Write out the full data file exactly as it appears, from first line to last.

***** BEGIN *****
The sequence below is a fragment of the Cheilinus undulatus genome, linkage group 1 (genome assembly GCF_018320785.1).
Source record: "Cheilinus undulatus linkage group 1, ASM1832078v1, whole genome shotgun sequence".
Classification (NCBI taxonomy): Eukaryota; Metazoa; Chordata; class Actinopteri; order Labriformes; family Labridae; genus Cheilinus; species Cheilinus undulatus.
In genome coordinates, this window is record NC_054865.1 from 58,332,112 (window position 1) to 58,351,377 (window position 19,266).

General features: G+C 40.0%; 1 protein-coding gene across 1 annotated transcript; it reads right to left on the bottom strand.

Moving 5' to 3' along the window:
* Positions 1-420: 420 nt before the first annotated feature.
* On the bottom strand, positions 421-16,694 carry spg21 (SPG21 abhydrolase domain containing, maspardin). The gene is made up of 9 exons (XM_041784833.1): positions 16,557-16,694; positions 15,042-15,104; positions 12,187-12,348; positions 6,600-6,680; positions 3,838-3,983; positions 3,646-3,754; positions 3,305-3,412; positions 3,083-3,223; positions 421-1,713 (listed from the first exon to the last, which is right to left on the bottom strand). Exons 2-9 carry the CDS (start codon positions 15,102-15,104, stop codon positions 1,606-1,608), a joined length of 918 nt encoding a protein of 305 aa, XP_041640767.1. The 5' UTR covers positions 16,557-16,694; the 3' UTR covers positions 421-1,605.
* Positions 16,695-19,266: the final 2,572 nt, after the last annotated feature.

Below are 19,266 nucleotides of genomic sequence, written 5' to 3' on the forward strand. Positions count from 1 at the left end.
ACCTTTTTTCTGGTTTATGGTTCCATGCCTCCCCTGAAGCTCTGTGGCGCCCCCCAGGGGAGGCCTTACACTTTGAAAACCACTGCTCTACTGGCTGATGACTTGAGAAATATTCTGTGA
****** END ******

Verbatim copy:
The sequence below is a fragment of the Cheilinus undulatus genome, linkage group 1 (genome assembly GCF_018320785.1).
Source record: "Cheilinus undulatus linkage group 1, ASM1832078v1, whole genome shotgun sequence".
Classification (NCBI taxonomy): Eukaryota; Metazoa; Chordata; class Actinopteri; order Labriformes; family Labridae; genus Cheilinus; species Cheilinus undulatus.
In genome coordinates, this window is record NC_054865.1 from 58,332,112 (window position 1) to 58,351,377 (window position 19,266).

General features: G+C 40.0%; 1 protein-coding gene across 1 annotated transcript; it reads right to left on the bottom strand.

Moving 5' to 3' along the window:
* Positions 1-420: 420 nt before the first annotated feature.
* On the bottom strand, positions 421-16,694 carry spg21 (SPG21 abhydrolase domain containing, maspardin). The gene is made up of 9 exons (XM_041784833.1): positions 16,557-16,694; positions 15,042-15,104; positions 12,187-12,348; positions 6,600-6,680; positions 3,838-3,983; positions 3,646-3,754; positions 3,305-3,412; positions 3,083-3,223; positions 421-1,713 (listed from the first exon to the last, which is right to left on the bottom strand). Exons 2-9 carry the CDS (start codon positions 15,102-15,104, stop codon positions 1,606-1,608), a joined length of 918 nt encoding a protein of 305 aa, XP_041640767.1. The 5' UTR covers positions 16,557-16,694; the 3' UTR covers positions 421-1,605.
* Positions 16,695-19,266: the final 2,572 nt, after the last annotated feature.

Below are 19,266 nucleotides of genomic sequence, written 5' to 3' on the forward strand. Positions count from 1 at the left end.
ACCTTTTTTCTGGTTTATGGTTCCATGCCTCCCCTGAAGCTCTGTGGCGCCCCCCAGGGGAGGCCTTACACTTTGAAAACCACTGCTCTACTGGCTGATGACTTGAGAAATATTCTGTGA